Tuesday, 13 January 2015

'This Is How You Disappear' by Allen Miles

I've just finished reading this book and quite simply cannot recommend it highly enough. If any of you enjoy things that are a little gloomy, or a lot for that matter, and I know there's more than a few of you that fit that description, then this collection of short stories is for you.

They are real, touching and honest. Sometimes painfully so. They are also acerbically funny at times too. They are the literary equivalent of an evening spent alone with a bottle of wine and the Manics, The Cure and The Smiths on your CD player.

They won't always make you feel happy but they will definitely make you feel. They say that misery loves company and if that is true then you won't find any better company than this. Anywhere.

Friday, 9 January 2015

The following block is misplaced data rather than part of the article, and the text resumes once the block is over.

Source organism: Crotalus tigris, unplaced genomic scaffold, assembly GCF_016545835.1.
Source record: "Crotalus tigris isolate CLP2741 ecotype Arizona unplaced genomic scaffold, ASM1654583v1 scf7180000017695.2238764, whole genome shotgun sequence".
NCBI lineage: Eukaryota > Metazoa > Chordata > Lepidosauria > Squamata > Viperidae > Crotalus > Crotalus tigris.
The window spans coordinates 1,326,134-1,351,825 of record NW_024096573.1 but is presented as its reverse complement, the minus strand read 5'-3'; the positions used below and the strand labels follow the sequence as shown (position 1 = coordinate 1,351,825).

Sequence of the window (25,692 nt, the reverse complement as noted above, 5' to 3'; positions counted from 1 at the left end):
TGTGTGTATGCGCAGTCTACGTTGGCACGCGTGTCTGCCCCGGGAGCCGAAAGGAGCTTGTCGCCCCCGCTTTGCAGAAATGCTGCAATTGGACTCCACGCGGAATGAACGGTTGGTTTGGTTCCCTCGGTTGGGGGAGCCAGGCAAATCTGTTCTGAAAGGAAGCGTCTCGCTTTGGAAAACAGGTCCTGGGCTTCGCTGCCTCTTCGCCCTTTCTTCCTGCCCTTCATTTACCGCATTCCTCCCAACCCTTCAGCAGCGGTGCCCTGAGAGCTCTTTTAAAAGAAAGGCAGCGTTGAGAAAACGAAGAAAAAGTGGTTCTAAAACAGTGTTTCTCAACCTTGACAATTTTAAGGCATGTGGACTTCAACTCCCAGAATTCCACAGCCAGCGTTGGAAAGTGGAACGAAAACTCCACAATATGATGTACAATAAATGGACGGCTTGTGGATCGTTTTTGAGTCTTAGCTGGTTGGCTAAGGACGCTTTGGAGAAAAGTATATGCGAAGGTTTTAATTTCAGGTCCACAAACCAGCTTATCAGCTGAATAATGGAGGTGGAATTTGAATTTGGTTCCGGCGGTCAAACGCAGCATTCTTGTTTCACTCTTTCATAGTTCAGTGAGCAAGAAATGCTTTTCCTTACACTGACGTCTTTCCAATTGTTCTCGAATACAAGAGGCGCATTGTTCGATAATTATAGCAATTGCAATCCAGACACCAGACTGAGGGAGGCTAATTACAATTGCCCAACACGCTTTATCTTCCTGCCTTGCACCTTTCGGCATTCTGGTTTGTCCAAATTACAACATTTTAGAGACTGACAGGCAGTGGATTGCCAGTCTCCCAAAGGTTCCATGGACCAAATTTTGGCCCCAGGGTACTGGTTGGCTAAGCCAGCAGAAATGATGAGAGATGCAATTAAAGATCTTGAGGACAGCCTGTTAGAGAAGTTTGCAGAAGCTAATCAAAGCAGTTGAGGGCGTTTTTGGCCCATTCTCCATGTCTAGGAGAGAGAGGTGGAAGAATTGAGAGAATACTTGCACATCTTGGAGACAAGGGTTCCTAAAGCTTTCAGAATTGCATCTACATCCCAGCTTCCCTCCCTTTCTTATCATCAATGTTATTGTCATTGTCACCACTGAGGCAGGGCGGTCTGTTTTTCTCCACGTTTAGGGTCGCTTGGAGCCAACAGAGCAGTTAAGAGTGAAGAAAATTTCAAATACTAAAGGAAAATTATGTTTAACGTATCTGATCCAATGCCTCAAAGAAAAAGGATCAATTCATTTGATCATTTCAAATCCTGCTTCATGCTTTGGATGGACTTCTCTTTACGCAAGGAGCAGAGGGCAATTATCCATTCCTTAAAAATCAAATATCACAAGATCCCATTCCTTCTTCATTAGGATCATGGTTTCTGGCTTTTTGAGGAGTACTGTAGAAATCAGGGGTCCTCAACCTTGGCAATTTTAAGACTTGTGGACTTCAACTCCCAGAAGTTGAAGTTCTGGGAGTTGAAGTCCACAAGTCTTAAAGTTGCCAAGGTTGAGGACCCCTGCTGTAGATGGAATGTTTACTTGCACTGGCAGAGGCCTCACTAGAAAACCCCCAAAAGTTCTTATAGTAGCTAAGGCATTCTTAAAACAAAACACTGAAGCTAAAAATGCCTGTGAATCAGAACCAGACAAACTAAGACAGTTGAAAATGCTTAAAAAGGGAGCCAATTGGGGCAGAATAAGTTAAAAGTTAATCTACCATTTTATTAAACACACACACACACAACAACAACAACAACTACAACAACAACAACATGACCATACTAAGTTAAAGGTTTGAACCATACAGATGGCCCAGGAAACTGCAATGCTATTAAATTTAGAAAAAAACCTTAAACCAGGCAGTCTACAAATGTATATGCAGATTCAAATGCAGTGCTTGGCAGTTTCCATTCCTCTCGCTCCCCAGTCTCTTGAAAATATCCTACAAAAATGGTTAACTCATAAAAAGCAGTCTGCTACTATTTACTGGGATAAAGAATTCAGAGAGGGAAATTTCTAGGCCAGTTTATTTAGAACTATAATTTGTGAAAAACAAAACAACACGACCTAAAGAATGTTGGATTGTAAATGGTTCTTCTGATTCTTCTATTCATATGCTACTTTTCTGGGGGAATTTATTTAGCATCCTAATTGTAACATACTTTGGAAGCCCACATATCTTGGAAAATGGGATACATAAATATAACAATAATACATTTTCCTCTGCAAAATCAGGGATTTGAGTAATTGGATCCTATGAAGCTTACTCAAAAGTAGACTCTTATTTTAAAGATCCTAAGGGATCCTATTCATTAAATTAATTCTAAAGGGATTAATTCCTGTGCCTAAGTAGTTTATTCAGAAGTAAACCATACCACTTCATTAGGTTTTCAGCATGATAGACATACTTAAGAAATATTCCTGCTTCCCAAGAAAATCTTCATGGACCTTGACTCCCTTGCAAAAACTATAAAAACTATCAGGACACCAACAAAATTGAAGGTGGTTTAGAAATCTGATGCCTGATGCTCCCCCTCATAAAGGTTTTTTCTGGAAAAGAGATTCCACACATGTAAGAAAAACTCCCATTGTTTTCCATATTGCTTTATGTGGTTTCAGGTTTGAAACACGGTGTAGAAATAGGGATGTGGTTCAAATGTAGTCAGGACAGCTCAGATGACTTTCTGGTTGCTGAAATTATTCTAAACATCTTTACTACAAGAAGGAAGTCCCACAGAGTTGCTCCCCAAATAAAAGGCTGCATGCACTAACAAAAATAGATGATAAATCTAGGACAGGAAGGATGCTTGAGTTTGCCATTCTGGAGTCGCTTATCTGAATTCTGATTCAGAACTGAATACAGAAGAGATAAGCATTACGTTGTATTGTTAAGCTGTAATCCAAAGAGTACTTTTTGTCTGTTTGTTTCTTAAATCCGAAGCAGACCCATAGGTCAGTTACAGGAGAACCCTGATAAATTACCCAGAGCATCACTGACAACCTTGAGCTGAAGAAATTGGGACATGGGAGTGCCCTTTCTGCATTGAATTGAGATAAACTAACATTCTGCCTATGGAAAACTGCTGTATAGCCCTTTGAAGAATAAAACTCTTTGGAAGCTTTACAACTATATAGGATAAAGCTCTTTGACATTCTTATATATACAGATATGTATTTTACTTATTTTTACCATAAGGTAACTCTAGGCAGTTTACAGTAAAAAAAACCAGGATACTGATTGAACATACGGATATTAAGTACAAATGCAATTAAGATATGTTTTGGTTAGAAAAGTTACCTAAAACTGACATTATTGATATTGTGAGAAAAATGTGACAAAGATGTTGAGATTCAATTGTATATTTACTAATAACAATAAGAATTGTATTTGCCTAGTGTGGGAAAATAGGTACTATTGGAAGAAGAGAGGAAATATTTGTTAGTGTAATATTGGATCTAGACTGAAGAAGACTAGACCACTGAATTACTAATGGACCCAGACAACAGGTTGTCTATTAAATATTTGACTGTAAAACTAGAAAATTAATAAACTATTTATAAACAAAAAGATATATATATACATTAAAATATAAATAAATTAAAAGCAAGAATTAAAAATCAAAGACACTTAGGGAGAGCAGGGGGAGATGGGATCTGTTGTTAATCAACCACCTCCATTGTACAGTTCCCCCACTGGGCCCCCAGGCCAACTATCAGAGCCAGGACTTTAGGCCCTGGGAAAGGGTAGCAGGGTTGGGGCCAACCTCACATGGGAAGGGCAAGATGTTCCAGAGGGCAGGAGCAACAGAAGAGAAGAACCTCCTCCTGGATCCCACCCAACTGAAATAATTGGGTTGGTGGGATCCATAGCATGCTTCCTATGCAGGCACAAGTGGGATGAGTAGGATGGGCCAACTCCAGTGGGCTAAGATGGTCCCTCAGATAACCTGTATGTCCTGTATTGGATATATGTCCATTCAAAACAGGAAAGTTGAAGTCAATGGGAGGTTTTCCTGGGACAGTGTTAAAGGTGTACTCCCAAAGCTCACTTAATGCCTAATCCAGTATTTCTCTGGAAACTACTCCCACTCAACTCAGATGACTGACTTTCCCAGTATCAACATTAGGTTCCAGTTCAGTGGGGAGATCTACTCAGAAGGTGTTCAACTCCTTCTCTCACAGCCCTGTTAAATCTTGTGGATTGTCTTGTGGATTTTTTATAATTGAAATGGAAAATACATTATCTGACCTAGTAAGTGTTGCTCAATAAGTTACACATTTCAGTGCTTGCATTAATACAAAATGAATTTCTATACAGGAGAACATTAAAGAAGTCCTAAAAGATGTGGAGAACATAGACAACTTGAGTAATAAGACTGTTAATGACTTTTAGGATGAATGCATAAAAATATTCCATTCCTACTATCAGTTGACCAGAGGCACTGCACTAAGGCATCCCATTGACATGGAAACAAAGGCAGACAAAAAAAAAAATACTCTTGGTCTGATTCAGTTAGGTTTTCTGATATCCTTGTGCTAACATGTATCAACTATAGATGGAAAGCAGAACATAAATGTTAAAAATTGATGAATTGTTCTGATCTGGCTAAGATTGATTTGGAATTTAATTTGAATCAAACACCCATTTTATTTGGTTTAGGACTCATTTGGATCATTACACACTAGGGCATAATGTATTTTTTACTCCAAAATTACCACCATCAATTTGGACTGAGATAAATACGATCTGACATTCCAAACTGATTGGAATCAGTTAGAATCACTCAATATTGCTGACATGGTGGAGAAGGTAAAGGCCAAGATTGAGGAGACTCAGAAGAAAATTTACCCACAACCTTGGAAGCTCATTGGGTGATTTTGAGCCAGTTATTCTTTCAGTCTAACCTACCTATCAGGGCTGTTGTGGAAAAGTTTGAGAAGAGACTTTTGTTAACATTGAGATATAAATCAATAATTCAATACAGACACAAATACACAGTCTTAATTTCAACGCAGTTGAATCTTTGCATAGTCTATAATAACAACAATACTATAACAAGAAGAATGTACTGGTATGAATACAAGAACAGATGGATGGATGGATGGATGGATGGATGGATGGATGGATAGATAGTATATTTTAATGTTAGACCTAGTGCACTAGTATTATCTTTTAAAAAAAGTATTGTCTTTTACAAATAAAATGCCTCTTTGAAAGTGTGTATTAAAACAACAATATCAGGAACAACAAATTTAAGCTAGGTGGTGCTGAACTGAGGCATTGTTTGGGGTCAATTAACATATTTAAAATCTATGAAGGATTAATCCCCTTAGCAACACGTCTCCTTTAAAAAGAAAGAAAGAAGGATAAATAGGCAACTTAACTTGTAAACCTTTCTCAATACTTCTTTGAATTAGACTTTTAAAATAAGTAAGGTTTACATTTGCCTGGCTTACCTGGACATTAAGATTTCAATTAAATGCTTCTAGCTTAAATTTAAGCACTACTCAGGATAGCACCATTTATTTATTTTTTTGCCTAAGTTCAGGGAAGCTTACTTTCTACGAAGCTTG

Novel Heights review of 'The Mistake'

Number Thirteen Press is an e-publishing company with plans to publish a list of 13 original pulp crime novellas at the rate of 1 per month for 13 months. Their debut title was launched on 13th November 2014, making The Mistake the third novella in the set.
Nicol is a New Zealand author living in Iceland and it is in Reykjavik that he has set this story. A young woman’s mutilated body is found on a Reykjavik street by a man who can’t remember whether or not he is responsible for her death. The injuries are horrific and Detective Grímur Karlsson is relieved to get his man at the scene of the crime. But life in crime fiction is never that simple. The suspect manages to end up in a hospital rather than a prison cell and as the case against him weakens things don’t seem to be going Grímur’s way.
The victim disappeared from her home some months before and when her father arrives in the city to identify her body he is determined that he won’t leave until the person responsible has been brought to justice. Lacking faith in the police he takes matters into his own hands and his efforts run in parallel to those of the professionals.